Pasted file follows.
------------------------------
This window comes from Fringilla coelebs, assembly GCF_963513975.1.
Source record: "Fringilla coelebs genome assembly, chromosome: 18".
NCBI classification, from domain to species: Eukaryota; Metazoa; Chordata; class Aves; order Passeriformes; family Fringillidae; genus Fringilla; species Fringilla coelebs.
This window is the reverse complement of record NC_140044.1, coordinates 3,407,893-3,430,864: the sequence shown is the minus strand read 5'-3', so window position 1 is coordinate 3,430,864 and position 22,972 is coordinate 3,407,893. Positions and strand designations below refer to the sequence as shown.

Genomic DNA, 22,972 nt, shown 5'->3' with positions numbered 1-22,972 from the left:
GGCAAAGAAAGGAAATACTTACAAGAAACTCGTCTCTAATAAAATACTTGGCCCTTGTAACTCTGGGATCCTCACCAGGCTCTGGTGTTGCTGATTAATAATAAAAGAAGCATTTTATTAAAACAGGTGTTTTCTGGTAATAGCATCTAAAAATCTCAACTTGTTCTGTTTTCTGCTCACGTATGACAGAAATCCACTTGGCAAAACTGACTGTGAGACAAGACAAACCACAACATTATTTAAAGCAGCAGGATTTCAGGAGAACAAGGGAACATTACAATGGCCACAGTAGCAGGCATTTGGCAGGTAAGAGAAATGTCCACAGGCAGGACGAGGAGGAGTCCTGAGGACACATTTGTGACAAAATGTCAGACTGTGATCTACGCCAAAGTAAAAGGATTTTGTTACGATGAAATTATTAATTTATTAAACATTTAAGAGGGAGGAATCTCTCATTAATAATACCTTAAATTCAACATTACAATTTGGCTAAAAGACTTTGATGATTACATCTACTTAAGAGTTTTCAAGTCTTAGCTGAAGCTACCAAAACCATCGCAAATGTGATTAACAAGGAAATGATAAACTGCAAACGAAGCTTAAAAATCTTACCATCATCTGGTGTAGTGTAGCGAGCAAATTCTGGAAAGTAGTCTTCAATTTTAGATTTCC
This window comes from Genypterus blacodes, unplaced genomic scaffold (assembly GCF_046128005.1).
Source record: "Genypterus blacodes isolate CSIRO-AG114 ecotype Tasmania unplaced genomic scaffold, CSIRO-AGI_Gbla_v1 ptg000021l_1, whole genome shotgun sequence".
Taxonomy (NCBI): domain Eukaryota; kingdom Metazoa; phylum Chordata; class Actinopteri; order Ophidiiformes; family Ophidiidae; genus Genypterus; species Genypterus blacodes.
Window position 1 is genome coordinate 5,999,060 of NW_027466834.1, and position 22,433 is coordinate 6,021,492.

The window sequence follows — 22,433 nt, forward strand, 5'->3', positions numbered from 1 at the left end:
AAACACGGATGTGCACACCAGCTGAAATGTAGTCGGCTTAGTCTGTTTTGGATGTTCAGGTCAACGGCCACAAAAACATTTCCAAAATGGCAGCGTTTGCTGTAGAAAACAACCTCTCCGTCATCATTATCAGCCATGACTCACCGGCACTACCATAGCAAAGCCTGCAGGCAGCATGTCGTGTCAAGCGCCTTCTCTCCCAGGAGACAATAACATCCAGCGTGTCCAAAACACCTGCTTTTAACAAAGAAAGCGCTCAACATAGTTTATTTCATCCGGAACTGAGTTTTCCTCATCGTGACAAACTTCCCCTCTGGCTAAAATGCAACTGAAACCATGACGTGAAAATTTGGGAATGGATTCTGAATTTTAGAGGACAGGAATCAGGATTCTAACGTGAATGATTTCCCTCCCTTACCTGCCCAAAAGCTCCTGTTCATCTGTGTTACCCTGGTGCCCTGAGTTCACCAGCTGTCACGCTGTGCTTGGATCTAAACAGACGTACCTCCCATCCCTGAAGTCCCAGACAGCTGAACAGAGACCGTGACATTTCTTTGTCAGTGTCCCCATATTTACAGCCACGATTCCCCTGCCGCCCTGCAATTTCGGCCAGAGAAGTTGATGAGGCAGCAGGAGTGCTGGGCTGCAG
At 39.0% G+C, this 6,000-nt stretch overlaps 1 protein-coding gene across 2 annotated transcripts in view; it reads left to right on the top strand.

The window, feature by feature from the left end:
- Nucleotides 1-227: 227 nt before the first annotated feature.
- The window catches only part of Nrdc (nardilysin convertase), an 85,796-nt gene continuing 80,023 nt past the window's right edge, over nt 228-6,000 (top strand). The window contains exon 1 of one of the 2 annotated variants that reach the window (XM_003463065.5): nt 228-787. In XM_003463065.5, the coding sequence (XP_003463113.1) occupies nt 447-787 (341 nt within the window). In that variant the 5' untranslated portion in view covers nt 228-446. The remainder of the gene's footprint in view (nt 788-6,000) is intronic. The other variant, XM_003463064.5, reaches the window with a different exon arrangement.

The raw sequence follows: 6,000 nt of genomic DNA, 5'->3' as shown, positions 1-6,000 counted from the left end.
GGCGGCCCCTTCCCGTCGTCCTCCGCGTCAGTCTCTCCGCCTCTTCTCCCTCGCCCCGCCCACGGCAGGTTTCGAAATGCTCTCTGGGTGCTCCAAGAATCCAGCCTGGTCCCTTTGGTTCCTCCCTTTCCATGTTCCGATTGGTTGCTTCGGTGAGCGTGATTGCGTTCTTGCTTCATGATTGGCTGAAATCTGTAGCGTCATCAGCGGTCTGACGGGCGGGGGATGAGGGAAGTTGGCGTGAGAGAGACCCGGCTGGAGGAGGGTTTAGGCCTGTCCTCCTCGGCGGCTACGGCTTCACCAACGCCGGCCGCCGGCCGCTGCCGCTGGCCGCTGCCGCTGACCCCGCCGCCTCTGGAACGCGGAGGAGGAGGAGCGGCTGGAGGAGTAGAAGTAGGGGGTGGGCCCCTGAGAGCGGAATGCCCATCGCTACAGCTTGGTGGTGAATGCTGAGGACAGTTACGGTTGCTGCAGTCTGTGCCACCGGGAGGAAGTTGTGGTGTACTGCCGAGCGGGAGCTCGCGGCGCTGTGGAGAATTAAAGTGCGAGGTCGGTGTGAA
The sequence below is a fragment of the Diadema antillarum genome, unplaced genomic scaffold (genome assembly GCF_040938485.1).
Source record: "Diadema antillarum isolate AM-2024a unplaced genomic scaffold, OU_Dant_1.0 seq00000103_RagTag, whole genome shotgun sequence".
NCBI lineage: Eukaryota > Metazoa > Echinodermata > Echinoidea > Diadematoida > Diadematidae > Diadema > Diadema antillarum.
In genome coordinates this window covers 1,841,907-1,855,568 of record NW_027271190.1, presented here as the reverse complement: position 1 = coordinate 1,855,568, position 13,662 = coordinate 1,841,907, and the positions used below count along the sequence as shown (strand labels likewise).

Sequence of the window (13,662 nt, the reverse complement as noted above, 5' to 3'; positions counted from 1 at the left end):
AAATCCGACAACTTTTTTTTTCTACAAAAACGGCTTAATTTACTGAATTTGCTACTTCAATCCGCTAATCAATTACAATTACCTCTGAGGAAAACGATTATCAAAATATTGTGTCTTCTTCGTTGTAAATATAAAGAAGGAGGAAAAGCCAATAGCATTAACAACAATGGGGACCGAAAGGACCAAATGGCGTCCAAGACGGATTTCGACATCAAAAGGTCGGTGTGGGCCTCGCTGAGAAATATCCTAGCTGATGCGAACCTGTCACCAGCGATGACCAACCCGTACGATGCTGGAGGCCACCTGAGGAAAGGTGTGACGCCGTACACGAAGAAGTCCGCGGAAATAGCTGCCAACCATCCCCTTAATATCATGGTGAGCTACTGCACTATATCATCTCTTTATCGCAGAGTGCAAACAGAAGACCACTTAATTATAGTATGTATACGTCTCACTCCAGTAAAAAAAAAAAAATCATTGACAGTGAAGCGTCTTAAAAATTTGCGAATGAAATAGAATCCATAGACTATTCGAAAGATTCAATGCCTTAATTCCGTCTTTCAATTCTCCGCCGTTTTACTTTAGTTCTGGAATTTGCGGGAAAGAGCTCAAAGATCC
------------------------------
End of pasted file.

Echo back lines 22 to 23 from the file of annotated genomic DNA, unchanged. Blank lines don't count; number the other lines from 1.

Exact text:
In genome coordinates this window covers 1,841,907-1,855,568 of record NW_027271190.1, presented here as the reverse complement: position 1 = coordinate 1,855,568, position 13,662 = coordinate 1,841,907, and the positions used below count along the sequence as shown (strand labels likewise).

Sequence of the window (13,662 nt, the reverse complement as noted above, 5' to 3'; positions counted from 1 at the left end):